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Answers to Frequently Asked Questions - Gender Marker Change

This article answers frequently asked questions about gender marker change in Texas.  

What is gender marker change?

Gender marker change is when state and government agencies change the gender marker (gender identifier, sex marker, sex identifier) on official documents (such as a birth certificate or driver’s license).

Gender marker change can help individuals change the listed gender or sex on official documents when their gender identity does not match the listed gender or sex.

Note: Texas currently recognizes the gender markers M (Male) and F (Female).

How do I change my gender marker?

Many gender marker changes require a court order. The first step is filing a Petition to Change the Sex and Gender Identification. A petition may need to include different information depending on whether you are an adult, a minor, or have a criminal history.

Note: TexasLawHelp.org does not provide gender marker change forms. Talk with a lawyer familiar with LGBTQ law for help starting a gender marker case.

Will I need proof of certain treatment to change my gender marker?

Different judges may require different forms of evidence when deciding a gender marker case.  Some judges may not grant gender marker changes at all.  It is important you talk with a lawyer in your area familiar with LGBTQ law before you try to start a gender marker case.

Can I change my gender marker without a court order?

It is possible to change your gender marker with some federal agencies, such as the Social Security Administration, the U.S. Department of State (on your U.S. Passport), and USCIS (immigration documents) without a court order by using different forms of proof.

Note: You cannot change your U.S. passport using a court order. The U.S. Department of State requires a physician's certification that uses certain language. Find more information under the link below.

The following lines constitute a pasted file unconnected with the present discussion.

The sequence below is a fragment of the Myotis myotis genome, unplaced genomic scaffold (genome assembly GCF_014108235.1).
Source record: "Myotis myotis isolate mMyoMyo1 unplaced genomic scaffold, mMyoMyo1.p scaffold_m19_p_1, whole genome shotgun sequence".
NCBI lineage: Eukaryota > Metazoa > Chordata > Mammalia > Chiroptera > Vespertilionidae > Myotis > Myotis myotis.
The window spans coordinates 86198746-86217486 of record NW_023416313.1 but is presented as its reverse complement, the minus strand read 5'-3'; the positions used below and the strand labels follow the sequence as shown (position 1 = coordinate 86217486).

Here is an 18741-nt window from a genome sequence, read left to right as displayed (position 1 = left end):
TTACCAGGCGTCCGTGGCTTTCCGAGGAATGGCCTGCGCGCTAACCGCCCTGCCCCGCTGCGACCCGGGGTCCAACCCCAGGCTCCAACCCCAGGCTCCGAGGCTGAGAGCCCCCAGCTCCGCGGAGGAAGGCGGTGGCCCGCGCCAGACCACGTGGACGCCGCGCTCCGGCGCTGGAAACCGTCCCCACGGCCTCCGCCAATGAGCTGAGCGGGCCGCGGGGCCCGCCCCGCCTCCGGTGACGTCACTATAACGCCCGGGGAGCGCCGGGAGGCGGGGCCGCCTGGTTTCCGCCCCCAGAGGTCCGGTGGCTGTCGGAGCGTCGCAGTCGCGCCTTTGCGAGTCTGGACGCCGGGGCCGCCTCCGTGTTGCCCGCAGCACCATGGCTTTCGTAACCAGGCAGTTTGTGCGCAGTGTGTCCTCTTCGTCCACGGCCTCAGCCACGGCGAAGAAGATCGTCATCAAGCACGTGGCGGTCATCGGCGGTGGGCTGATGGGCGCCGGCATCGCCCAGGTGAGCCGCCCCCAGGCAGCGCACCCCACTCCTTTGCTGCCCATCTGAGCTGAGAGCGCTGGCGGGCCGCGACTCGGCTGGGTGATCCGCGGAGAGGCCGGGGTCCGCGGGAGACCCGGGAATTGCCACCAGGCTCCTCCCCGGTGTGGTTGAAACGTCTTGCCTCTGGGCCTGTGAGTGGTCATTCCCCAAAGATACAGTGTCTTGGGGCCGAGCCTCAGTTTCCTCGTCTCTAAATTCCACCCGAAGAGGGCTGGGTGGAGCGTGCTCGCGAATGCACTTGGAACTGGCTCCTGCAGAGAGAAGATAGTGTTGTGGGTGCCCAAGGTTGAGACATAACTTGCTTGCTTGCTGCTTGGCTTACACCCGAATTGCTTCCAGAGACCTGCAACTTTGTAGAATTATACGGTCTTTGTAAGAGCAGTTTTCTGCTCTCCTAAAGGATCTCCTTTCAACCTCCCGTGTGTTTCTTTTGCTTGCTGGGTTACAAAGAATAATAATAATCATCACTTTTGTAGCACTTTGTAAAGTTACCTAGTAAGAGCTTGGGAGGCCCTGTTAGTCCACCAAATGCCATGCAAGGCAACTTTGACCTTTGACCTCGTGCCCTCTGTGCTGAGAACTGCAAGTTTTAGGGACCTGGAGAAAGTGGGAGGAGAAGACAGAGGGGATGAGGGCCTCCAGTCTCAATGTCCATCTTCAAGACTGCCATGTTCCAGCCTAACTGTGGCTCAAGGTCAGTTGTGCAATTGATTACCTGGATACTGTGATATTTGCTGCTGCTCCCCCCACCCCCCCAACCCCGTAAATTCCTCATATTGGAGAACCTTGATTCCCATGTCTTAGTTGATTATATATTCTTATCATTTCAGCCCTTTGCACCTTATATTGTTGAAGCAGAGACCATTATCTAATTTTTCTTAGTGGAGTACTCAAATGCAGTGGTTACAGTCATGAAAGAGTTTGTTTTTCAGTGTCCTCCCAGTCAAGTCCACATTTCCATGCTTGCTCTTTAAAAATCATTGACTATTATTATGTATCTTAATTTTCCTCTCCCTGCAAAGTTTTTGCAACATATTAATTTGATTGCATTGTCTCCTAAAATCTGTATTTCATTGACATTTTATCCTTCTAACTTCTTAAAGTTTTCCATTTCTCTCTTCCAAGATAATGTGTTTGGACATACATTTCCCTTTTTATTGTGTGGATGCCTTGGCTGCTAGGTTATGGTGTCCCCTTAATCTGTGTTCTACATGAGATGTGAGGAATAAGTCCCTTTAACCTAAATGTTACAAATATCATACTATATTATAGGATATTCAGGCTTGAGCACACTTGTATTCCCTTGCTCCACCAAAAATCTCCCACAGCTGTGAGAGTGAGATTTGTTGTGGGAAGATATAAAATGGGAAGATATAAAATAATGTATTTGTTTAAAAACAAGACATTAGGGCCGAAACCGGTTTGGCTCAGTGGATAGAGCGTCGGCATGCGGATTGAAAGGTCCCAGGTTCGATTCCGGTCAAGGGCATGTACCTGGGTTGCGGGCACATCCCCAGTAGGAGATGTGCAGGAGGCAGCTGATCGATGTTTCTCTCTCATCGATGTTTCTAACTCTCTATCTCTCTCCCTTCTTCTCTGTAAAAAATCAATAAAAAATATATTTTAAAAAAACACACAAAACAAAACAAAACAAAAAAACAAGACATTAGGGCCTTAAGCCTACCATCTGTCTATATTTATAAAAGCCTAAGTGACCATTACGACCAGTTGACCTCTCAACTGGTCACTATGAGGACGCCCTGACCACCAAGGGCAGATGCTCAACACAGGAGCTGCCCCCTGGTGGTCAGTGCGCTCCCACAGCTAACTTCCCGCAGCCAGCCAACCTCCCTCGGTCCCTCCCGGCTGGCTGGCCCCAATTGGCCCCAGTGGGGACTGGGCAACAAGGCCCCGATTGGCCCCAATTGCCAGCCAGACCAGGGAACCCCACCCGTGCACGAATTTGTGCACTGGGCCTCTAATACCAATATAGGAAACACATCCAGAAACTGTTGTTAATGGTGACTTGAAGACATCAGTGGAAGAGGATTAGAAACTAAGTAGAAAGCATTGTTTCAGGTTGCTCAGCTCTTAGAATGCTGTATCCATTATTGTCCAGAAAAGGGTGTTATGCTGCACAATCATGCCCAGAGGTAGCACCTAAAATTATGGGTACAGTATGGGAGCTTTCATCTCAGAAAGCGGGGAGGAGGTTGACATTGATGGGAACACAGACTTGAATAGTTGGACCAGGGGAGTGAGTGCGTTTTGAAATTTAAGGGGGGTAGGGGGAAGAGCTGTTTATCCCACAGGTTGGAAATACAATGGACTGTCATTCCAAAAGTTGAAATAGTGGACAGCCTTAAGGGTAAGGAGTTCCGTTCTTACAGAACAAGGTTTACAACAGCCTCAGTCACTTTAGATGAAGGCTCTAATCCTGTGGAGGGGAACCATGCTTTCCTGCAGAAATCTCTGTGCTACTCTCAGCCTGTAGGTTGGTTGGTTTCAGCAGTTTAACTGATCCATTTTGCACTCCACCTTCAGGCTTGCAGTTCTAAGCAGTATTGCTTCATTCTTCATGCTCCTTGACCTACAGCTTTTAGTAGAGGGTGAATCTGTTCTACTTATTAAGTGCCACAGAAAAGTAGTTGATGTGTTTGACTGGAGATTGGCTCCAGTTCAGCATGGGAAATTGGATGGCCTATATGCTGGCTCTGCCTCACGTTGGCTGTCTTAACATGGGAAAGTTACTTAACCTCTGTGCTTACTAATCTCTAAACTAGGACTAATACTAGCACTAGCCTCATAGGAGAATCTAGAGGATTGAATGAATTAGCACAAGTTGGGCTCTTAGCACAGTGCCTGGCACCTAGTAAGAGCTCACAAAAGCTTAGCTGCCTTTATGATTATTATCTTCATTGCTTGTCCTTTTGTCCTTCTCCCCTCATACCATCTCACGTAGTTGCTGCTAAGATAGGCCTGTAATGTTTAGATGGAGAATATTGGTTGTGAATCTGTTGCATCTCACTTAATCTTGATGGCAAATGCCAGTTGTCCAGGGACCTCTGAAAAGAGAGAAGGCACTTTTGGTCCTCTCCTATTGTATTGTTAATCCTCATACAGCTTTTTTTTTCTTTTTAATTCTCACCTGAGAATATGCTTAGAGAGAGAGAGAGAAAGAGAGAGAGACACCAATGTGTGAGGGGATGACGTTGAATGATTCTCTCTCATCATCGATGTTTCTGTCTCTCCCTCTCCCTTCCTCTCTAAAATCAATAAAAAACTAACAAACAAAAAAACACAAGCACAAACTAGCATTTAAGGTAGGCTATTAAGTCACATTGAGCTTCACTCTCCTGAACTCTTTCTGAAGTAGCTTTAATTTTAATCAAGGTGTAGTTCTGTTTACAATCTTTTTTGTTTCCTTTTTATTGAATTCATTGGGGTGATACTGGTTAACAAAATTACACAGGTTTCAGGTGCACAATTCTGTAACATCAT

Some other states may allow you to change your gender marker on state indentification or a birth certificate without a court order. However, it is recommended you get a court order because most driver's license and birth certifcate changes in Texas require a court order.

Note: Depending which documents you want to change, a court order may not be necessary. Talk with a lawyer familiar with LGBTQ law for advice specific to your circumstances. It is highly recommended you speak to an LGBTQ-friendly immigration lawyer if you want to change your gender marker on immigration documents.

Does getting a court order automatically change my gender marker?

No. You must apply to change your gender marker, using your court order, with each agency that has an official document listing your gender or sex.  These agencies include, but are not limited to:

  • Social Security Administration
  • Texas Department of Motor Vehicles (Texas driver's license or identification card)
  • Texas Department of State Health Services - Vital Statistics Unit (Texas birth certificate)
  • USCIS (documents showing identity and immigration status)
  • Military Records

You may also want to change your gender marker with other agencies or businesses, including with your banks or on an occupational license.

Where can I find information about gender marker change?

Click on the links below for more information on how to change various documents:

For detailed information and forms for gender marker change in Travis County:

For additional help or advice, contact a lawyer in your area familiar with LGBTQ law.

Can I hire a lawyer just to give me advice?

YES! You can hire a lawyer familiar with LGBTQ law just to give you advice, provide you forms, review your forms, or help you prepare for the gender marker change hearing.  You may then be able to handle the other parts of the gender marker change case yourself.  Hiring a lawyer for a limited purpose is called "limited scope representation."

Tip:  Contact the Lawyer Referral Service in Central Texas for help finding a lawyer familiar with LGBTQ law who is experienced in gender marker cases. 


For More Information

For more information, please read the "Texas Name and Gender Marker Change Guide" here.